When a San Benito High athlete gets hurt, Danielle Techner is first on the scene. Techner, 29, is the school’s athletic trainer and teaches four sports medicine classes. Techner is present at every home sports event; if there are multiple games going on at the same time, Techner attends the contest that has “the most contact level.”
But Techner is always on call in that she can leave an event on a moment’s notice to tend to an injured player elsewhere. Techner covers every football game, including the freshmen and junior varsity contests. She also travels for road games. During the fall sports season, Techner was often at multiple events and practices on the same day.
Where’s Techner? She’s everywhere.
“It’s really great here,” said Techner, who was hired in the spring of 2014. “Everyone seems to respect what I say, and every time I give advice to athletes, they seem to respond well.”
Athletes and coaches at San Benito High should count themselves as fortunate to have Techner around. It’s estimated that only 40 percent of high schools in the nation have access to a part-time or full-time athletic trainer, according to USA Today.
“It’s really sad because serious things can happen,” Techner said. “Athletes need people who know how to handle athletic emergencies.”
Especially in an era where concussions have come to the the forefront, with prevention being paramount. Athletic trainers possess a variety of skills; among other things, they assess concussions, raise awareness on a variety of health concerns, administer tests to gauge whether the athlete can return to competition and help athletes in their rehabilitation, among other things.
Techner has extensive training in concussion protocol and all things related to her field, as she attends conferences every year and reads books to keep up to date on the latest medical news and discoveries. Born and raised in Santa Cruz, Techner did her undergraduate work at San Francisco State before spending a year each at the University of Hawaii and Bridgewater State University in Massachusetts for her master’s in science training.
Techner attended two schools for her master’s because budget cuts at Hawaii forced her to look elsewhere to complete the degree. Upon graduation, Techner got a job at UC-Santa Cruz in October of 2011 and worked there for three years before getting the position at San Benito.
Since Techner has several responsibilities, she never knows how each day will unfold. Whenever an athlete suffers a serious injury, Techner remains calm even though her heart rate might say otherwise. After all, athletic trainers are trained to deal with emergencies.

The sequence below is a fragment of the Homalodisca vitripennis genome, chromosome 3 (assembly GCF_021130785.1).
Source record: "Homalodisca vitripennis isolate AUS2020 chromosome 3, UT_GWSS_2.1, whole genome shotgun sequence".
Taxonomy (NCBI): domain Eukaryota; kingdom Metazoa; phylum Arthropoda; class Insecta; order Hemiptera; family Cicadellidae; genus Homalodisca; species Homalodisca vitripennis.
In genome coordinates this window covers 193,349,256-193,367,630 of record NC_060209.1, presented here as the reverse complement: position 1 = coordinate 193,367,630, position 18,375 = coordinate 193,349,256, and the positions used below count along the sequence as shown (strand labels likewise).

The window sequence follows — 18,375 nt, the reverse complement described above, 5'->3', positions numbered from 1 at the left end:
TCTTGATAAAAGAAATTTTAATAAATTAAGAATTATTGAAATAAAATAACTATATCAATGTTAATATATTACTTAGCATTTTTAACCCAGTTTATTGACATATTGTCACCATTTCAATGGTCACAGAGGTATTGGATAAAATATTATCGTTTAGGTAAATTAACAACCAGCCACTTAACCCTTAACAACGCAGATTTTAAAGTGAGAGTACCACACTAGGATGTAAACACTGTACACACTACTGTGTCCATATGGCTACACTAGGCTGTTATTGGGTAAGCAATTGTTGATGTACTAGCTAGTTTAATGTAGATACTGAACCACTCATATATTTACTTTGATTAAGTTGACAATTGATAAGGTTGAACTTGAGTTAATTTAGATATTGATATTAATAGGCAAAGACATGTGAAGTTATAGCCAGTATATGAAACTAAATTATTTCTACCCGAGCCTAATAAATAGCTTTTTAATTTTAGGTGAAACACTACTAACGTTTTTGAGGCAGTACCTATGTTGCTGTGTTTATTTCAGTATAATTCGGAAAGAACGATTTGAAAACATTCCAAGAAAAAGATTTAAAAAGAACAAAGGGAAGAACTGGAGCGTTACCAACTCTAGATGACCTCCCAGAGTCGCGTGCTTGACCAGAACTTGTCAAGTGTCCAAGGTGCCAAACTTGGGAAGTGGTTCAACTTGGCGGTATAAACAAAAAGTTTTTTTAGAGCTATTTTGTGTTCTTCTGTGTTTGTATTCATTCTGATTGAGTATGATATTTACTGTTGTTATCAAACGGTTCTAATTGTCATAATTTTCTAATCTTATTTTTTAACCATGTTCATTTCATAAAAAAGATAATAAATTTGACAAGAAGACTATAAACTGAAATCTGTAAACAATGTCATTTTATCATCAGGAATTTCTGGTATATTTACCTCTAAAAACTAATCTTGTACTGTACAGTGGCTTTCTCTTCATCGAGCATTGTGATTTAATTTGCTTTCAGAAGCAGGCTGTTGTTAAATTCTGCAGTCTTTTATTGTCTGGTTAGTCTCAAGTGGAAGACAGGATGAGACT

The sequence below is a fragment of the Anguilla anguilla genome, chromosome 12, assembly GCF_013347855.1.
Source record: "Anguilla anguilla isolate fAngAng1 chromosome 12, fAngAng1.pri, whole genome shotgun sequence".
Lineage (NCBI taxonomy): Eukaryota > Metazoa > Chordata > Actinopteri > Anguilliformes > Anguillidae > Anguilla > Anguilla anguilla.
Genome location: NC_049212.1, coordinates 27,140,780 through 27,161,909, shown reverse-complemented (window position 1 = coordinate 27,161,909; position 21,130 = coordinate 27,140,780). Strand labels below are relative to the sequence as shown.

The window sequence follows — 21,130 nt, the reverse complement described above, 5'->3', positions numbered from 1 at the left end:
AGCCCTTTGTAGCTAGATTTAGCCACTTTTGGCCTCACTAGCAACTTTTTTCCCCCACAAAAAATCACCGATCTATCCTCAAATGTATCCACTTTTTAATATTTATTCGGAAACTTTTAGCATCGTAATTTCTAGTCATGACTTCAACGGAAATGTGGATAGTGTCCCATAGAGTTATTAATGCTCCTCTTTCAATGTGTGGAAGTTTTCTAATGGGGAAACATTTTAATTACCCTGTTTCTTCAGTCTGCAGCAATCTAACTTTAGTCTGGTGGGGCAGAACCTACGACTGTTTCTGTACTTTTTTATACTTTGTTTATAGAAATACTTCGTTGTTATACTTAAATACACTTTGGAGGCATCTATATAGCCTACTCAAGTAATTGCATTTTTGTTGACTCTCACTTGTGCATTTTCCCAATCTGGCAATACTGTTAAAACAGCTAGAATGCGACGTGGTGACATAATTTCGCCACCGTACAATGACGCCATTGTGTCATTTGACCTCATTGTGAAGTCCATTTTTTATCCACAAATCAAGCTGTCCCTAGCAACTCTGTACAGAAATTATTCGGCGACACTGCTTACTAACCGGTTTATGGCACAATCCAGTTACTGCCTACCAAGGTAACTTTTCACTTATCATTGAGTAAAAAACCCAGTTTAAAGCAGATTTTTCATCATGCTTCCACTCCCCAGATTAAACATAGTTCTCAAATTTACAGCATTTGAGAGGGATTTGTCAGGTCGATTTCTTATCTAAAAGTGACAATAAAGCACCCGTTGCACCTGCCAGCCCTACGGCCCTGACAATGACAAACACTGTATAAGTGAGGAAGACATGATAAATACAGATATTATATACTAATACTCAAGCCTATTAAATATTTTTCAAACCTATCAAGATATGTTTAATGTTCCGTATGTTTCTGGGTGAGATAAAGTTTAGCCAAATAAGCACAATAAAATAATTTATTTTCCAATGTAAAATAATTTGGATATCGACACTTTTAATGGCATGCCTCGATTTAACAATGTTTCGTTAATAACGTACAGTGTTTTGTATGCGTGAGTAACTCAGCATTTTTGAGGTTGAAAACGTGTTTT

“Your instinct takes over even though there’s a lot of things going on,” she said. “It’s surprising to me how little you need to think through everything because your gut and instincts take over. Because of the training we do in medical school, you learn how to handle crazy situations.”
Techner faced that very situation in her year studying at Bridgewater State, when a men’s soccer player suffered a leg fracture so serious that Techner remembers the sound to this day.
“It was the loudest sound ever,” she said. “His leg was pointing in the wrong direction and that was when instinct kicked in and there was a sense of calm I had in dealing with that situation. That’s when I realized and thought, ‘OK, I can do this. I can be an athletic trainer.’”
Techner’s passion to become an athletic trainer started in high school, when she learned about the profession. Techner was a varsity diver and water polo player at Soquel High. Before that, she was a competitive gymnast. In between her paid jobs, Techner has literally accumulated thousands of hours gaining experience at the colleges she attended along with places such as Skyline College in San Bruno and City College of San Francisco, where she was a volunteer athletic trainer for two to three years.
Techner also gained valuable experience over the years taking part in psychotherapy clinics and camps. All of the hard work has paid off, and Techner loves every minute of it.
“The job is fun because every day is different,” she said. “The challenge is getting everything in order and making sure everyone is happy, from the athletes to the coaches.”
In short, Techner is living out a dream as a teacher and trainer, educating students and providing aid to athletes on the spot.